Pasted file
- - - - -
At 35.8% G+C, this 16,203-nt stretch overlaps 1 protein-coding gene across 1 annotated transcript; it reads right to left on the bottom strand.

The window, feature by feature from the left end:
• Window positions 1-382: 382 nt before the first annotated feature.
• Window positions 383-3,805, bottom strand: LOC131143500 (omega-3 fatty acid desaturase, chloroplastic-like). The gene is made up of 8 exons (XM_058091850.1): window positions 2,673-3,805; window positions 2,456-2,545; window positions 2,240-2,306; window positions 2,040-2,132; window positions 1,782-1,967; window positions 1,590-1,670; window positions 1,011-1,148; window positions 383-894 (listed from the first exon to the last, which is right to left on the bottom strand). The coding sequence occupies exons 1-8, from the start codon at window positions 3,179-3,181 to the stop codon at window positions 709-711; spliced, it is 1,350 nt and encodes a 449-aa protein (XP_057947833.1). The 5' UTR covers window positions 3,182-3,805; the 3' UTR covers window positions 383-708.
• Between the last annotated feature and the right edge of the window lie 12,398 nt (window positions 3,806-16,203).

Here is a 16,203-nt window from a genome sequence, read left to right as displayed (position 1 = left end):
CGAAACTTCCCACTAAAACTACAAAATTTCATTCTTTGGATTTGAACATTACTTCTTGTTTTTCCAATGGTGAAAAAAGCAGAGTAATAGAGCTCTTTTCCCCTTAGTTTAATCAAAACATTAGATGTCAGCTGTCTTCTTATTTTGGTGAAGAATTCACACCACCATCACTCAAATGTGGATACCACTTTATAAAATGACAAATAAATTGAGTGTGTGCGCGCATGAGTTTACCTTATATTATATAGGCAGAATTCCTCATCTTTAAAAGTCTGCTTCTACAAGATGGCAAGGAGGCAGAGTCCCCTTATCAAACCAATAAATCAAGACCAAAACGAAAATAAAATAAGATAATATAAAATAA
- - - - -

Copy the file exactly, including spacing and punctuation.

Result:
At 35.8% G+C, this 16,203-nt stretch overlaps 1 protein-coding gene across 1 annotated transcript; it reads right to left on the bottom strand.

The window, feature by feature from the left end:
• Window positions 1-382: 382 nt before the first annotated feature.
• Window positions 383-3,805, bottom strand: LOC131143500 (omega-3 fatty acid desaturase, chloroplastic-like). The gene is made up of 8 exons (XM_058091850.1): window positions 2,673-3,805; window positions 2,456-2,545; window positions 2,240-2,306; window positions 2,040-2,132; window positions 1,782-1,967; window positions 1,590-1,670; window positions 1,011-1,148; window positions 383-894 (listed from the first exon to the last, which is right to left on the bottom strand). The coding sequence occupies exons 1-8, from the start codon at window positions 3,179-3,181 to the stop codon at window positions 709-711; spliced, it is 1,350 nt and encodes a 449-aa protein (XP_057947833.1). The 5' UTR covers window positions 3,182-3,805; the 3' UTR covers window positions 383-708.
• Between the last annotated feature and the right edge of the window lie 12,398 nt (window positions 3,806-16,203).

Here is a 16,203-nt window from a genome sequence, read left to right as displayed (position 1 = left end):
CGAAACTTCCCACTAAAACTACAAAATTTCATTCTTTGGATTTGAACATTACTTCTTGTTTTTCCAATGGTGAAAAAAGCAGAGTAATAGAGCTCTTTTCCCCTTAGTTTAATCAAAACATTAGATGTCAGCTGTCTTCTTATTTTGGTGAAGAATTCACACCACCATCACTCAAATGTGGATACCACTTTATAAAATGACAAATAAATTGAGTGTGTGCGCGCATGAGTTTACCTTATATTATATAGGCAGAATTCCTCATCTTTAAAAGTCTGCTTCTACAAGATGGCAAGGAGGCAGAGTCCCCTTATCAAACCAATAAATCAAGACCAAAACGAAAATAAAATAAGATAATATAAAATAA